How To Prepare Your Dog For A Long Trip 

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Traveling without your beloved furry best friend isn’t easy. Dogs seem to have that sixth sense and are somehow aware if they aren’t included in holiday trips. Their anxiety grows, and the same feelings are mirrored in their owners.  

Luckily, gone are the days when dogs had to be left behind when their human parents went off for a holiday. Traveling with pets is becoming more feasible now, with the growing number of pet-friendly accommodations and travel gear and equipment that help make it possible. 

As you load up your car for a long trip, remember that the preparation shouldn’t just cover yourself, your vehicle, and your belongings but also your best friend, now that you’re taking them with you. Therefore, to prepare your pets for a long trip, read on for a few valuable tips.

Expose Your Dog To Physical Activity 

Let your dog do some physical activity before hopping in the car for a long trip. Dogs are naturally very active animals, so they need to have an opportunity to exhaust all that active energy first. Doing so will help them relax better and stay calm—at least during the first few hours of the trip—simply because they’re tired. 

There are many exercises and activities for your dog, from a simple run or walk around the park to obstacles and games in your yard, if you have the time, space, and Neewa Dogs equipment for it. Think of this as their playtime, especially when the trip is so long that you aren’t sure you can give them their needed half-hour daily walk. 

Have Updated Dog Tags 

Now that you’ll be traveling with them, a dog tag is a must-have. Ideally, you should keep your dog on a leash as you walk around, but you never know when they may suddenly run away. Check their dog tag and make sure all the important information is updated. It includes your name as the owner, the address, and your contact number. 

There are countless stories of dogs getting lost while vacationing with their owners, so don’t let your dog be one of them.

Visit The Veterinarian 

When was the last time you took your dog to the veterinarian? If you have a trip scheduled quite soon, this visit is called for ASAP for two reasons: 

  • To get an updated record of your dog’s vaccines and to catch up on any missed ones, if any; 
  • To have medicines prescribed if your dog has any medical condition that needs to be addressed. 

The first point on being updated with your dog’s vaccines is crucial, as it could also be one of the main requirements in border security checks. The last thing you’d want is to be sent home or for your dog to be held up for a few hours—or worse, days—as they’d still have to check, verify, and administer any missed vaccines as per local regulations.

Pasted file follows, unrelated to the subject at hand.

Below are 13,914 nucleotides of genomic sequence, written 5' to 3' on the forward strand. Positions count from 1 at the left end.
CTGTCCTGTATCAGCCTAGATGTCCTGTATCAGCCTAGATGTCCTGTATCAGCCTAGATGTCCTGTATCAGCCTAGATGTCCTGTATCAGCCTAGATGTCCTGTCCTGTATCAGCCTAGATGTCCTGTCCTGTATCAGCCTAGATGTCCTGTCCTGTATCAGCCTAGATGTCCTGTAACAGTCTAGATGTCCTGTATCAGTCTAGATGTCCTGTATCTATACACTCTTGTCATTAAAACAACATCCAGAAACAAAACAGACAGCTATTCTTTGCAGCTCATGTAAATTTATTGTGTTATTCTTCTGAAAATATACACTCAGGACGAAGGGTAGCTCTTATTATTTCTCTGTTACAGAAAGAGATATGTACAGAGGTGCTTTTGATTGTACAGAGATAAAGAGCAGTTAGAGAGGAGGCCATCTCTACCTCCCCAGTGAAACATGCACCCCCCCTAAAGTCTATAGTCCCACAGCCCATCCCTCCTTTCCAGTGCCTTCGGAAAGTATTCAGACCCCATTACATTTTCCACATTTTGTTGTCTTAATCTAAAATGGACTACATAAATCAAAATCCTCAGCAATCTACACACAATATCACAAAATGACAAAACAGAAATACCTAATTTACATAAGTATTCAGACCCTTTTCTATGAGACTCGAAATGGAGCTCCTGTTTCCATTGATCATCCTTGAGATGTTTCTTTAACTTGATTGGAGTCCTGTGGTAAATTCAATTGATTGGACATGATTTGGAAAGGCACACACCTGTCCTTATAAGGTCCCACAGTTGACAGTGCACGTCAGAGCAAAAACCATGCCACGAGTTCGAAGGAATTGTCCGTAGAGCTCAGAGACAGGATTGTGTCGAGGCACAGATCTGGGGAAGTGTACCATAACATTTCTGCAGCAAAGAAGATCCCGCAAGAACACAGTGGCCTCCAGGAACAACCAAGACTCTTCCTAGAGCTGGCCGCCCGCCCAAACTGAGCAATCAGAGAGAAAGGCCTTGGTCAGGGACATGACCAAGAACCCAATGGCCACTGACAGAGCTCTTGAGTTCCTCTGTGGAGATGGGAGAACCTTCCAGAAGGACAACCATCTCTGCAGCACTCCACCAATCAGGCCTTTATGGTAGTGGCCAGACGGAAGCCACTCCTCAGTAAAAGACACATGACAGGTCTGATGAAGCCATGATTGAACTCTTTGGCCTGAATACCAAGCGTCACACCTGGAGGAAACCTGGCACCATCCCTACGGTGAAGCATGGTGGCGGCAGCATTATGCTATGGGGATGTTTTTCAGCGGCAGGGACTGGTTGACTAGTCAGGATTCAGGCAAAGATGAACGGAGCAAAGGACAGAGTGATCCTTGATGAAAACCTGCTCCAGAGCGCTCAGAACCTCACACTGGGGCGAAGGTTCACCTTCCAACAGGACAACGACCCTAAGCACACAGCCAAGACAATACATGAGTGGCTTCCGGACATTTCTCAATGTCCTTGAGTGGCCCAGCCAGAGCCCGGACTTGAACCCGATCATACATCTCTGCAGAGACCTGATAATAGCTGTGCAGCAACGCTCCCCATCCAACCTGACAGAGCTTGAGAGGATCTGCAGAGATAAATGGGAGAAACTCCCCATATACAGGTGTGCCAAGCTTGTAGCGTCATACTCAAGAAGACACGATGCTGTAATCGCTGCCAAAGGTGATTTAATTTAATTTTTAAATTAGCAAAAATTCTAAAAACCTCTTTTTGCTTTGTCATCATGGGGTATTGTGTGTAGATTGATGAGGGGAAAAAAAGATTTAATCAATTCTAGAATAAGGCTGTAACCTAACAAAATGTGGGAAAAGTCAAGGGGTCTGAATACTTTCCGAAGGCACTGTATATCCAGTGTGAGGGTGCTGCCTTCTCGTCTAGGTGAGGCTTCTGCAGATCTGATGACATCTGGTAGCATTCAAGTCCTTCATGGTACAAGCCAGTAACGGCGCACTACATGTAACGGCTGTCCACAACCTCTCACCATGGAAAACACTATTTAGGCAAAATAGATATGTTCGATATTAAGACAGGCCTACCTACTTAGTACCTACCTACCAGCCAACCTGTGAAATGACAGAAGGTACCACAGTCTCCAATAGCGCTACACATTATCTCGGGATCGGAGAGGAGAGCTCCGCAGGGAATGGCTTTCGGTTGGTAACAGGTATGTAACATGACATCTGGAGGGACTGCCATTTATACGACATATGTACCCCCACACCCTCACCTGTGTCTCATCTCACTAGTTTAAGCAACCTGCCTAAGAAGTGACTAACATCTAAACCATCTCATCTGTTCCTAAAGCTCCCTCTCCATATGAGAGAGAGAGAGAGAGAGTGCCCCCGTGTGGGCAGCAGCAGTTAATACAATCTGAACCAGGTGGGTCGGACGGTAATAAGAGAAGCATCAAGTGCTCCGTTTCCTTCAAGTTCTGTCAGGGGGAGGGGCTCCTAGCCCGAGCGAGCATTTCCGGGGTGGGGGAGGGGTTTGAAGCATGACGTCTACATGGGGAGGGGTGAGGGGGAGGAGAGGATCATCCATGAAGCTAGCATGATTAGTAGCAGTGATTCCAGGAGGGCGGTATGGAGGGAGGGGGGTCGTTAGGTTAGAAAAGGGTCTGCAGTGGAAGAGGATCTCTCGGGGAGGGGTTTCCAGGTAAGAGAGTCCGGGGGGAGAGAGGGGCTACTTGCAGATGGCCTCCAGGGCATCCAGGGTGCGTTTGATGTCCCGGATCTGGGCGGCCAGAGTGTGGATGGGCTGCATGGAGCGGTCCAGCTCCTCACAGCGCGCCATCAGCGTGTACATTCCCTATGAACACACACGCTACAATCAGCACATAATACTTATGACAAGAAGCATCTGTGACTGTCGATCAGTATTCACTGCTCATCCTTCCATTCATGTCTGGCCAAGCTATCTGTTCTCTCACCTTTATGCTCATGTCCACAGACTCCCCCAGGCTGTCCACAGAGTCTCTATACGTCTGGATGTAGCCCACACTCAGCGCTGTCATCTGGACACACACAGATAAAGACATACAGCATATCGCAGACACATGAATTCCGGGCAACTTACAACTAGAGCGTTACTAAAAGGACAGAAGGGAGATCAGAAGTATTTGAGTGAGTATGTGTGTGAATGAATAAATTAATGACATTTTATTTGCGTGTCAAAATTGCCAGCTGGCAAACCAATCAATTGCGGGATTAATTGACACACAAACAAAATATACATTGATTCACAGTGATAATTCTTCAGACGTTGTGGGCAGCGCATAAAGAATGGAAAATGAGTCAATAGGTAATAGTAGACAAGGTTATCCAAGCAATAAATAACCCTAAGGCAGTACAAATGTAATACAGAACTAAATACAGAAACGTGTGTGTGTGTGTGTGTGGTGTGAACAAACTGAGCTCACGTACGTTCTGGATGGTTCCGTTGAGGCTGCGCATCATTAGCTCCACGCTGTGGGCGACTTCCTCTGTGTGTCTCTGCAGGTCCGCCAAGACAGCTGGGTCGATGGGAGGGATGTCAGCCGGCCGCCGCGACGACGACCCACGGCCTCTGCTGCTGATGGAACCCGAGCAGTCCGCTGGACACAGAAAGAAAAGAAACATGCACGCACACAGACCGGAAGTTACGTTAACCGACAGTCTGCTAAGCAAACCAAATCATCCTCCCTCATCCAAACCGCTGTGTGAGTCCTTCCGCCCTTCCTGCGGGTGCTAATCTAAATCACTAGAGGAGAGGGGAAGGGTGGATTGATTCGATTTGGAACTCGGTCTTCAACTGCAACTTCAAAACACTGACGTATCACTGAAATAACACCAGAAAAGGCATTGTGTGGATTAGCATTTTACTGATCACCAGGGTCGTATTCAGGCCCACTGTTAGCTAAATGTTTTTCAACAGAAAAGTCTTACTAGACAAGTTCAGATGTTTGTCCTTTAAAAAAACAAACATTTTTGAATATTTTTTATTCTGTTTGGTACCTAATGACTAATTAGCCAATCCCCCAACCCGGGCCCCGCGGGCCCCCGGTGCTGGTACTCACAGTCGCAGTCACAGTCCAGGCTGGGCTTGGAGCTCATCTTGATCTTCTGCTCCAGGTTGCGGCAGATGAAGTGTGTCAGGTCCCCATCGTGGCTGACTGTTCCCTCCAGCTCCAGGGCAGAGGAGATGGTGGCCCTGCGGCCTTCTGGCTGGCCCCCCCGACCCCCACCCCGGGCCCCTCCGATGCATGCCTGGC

Take Several Practice Rides 

A few days before the big trip, get your dog acquainted with staying inside the car for long hours. Like babies, dogs can be creatures of habit, and anything new or unfamiliar to them can make them anxious and stressed out. You can make the long ride more bearable for you and your dog when staying strapped inside the car isn’t new to them. 

Taking several practice rides helps. Short trips while doing errands or going out and about are a good start. Gradually increase the length of those practice trips so your dog will be ready for that long trip ahead. 

Plan Food And Potty Pit Stops 

Now’s not the time to imagine a smooth trip with minimal stops. Because you’re taking your dog with you, you have to be willing to take regular potty pit stops. It’s recommended to have one at least every three hours. 

Along with those potty pit stops, don’t forget food breaks. The frequency of food stops depends on how often you feed your dog in a day at home. Be sure to stop when they’re eating, and never feed them in a moving vehicle—doing the latter increases the risk of dog motion sickness. Don’t put yourself through the hassle of cleaning up mess after mess when this could’ve been avoided. 

The Bottomline 

If you ever need to get away from the city but can’t leave your dog behind, it’s time to consider taking them with you. Of course, it requires effort, but there are practical ways to make it convenient. With a lot of preparation and practice along the way, going on long road trips is something you can enjoy doing with your four-legged best friend. The hardest part is always the first trip, so with the suggestions above, you should finally have the confidence to let your dog tag along on your holiday trips.

 

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